The finalists have been announced for the Kiwibank New Zealander of the Year Awards
The three frontrunners include Muslim community leader Farid Ahmed, who lost his wife in the March 15 terror attacks, but became an icon of forgiveness.
Microbiologist Dr Siouxsie Wiles is also in the running, as is Tamaki Health director Ranjna Patel, who set up a home in Auckland to help domestic violence perpetrators change their ways.
A spokesperson said after the March 15 attack, Farid became a global symbol of peace and forgiveness.
Farid Ahmed lost his wife Husna in the Al Noor attack. Photo / Mike Scott
"After losing his wife in the attacks, Farid demonstrated how faith and love could provide a pathway to navigate deep grief. Awarded an international peace prize for his ongoing work, Farid published Husna's Story in March 2020, donating all royalties to St John Ambulance."
Farid's wife Husna was killed in the attack at the Al Noor Mosque. She had guided the women and children to safety and ran back in several times to find her husband. Farid had managed to escape and was hiding just metres from where his love was killed.
Farid earlier told the Herald, he did not, and could not, hate the gunman. In fact, extraordinarily, he has forgiven him.
Dr Wiles has become a household name during the Covid-19 pandemic, becoming one of the regular voices to explain the ever-changing situation to the media.
"Up against considerable criticism – on her authority, on her appearance, on her gender – she's stood tall to speak to hundreds of millions globally." an awards spokesperson said. "Her work helped us all to see beyond the fear and complexity of the pandemic, to understand not only what was happening, but also how we could, and can continue to, collectively respond."
Ranjna Patel is a trailblazing business leader.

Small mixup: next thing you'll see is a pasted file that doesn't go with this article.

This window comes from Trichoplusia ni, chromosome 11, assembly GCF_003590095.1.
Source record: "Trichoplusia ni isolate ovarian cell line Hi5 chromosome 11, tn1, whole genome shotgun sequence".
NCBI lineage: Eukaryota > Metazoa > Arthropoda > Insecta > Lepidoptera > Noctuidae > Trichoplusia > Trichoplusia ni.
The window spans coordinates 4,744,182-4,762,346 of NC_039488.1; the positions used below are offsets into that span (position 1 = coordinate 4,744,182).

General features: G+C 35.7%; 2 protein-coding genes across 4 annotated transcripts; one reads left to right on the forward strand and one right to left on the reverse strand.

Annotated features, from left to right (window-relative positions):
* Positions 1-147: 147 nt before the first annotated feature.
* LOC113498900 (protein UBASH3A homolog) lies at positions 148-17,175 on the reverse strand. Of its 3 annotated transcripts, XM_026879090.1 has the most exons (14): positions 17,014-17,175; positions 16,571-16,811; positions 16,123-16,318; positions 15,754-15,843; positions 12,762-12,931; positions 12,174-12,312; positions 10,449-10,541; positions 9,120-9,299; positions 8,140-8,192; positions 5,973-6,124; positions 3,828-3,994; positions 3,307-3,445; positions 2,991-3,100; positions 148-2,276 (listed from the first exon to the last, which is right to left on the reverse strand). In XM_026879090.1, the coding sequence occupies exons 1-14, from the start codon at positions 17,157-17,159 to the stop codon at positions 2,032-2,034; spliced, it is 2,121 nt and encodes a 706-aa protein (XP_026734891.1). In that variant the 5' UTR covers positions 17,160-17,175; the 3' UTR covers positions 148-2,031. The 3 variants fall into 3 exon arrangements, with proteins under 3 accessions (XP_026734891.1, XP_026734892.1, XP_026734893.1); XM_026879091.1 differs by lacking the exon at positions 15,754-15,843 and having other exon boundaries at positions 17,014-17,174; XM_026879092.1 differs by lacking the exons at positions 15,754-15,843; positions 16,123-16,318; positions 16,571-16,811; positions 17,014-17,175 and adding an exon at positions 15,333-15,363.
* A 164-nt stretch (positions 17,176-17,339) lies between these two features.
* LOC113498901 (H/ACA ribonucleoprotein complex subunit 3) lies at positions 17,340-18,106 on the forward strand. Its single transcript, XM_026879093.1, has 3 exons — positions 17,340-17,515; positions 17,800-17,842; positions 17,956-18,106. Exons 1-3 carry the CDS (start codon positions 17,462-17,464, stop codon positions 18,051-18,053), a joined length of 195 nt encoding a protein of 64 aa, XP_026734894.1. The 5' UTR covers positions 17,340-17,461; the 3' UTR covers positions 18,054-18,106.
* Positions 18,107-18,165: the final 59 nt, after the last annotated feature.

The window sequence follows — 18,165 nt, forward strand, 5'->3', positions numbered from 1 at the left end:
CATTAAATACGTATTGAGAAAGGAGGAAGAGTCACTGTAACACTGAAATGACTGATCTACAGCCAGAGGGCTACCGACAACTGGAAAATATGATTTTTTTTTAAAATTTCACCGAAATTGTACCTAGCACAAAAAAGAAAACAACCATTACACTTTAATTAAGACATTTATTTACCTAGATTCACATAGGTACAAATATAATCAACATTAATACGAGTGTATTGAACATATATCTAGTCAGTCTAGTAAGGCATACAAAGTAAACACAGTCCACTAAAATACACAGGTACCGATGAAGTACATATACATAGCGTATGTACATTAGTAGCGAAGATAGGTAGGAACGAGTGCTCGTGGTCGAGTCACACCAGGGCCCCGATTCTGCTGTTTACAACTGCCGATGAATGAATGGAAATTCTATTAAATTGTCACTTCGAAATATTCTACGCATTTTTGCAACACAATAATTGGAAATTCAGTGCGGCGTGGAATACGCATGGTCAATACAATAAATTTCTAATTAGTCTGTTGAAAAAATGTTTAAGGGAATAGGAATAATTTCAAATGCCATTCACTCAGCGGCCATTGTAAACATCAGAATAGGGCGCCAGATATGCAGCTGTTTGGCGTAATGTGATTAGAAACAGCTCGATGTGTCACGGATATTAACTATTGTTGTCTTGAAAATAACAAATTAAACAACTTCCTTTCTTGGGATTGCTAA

Patel is being recognised for her work in domestic violence, particularly around engaging reoffenders and offering them rehabilitation.
"In 2014, she established the first Gandhi Nivas home for perpetrators in Otahuhu, providing innovative early intervention and prevention services for Kiwi men. A study undertaken by Massey University looked at men five years before entering Gandhi Nivas and after, and found 60% of men did not re-offend," a spokesperson said.
Finalists were announced in all six categories on Tuesday.
Dr Zhiyan Basharati who is a dedicated advocate for refugees and migrants as well as the founder of Christchurch Victims Organising Committee is also a finalist for the University of Canterbury Young New Zealander of the Year.
Mataio Brown, owner of My Fathers Barber, author, speaker and survivor of physical and sexual violence is a finalist for the Kiwibank New Zealand Local Hero of the Year.
The winners of the six categories will be announced at the New Zealander of the Year Awards – Ngā Tohu Pou Kōhure o Aotearoa Gala Dinner in Auckland on March 31.
Previous winners of the New Zealander of the Year award include Mike King, Taika Waititi and Richie McCaw.
The team of five million has missed out on getting into the finals, as did other prospective nominees Director General of Health Ashley Bloomfield, Prime Minister Jacinda Ardern and Wellington celebrity cat Mittens have also failed to make the cut.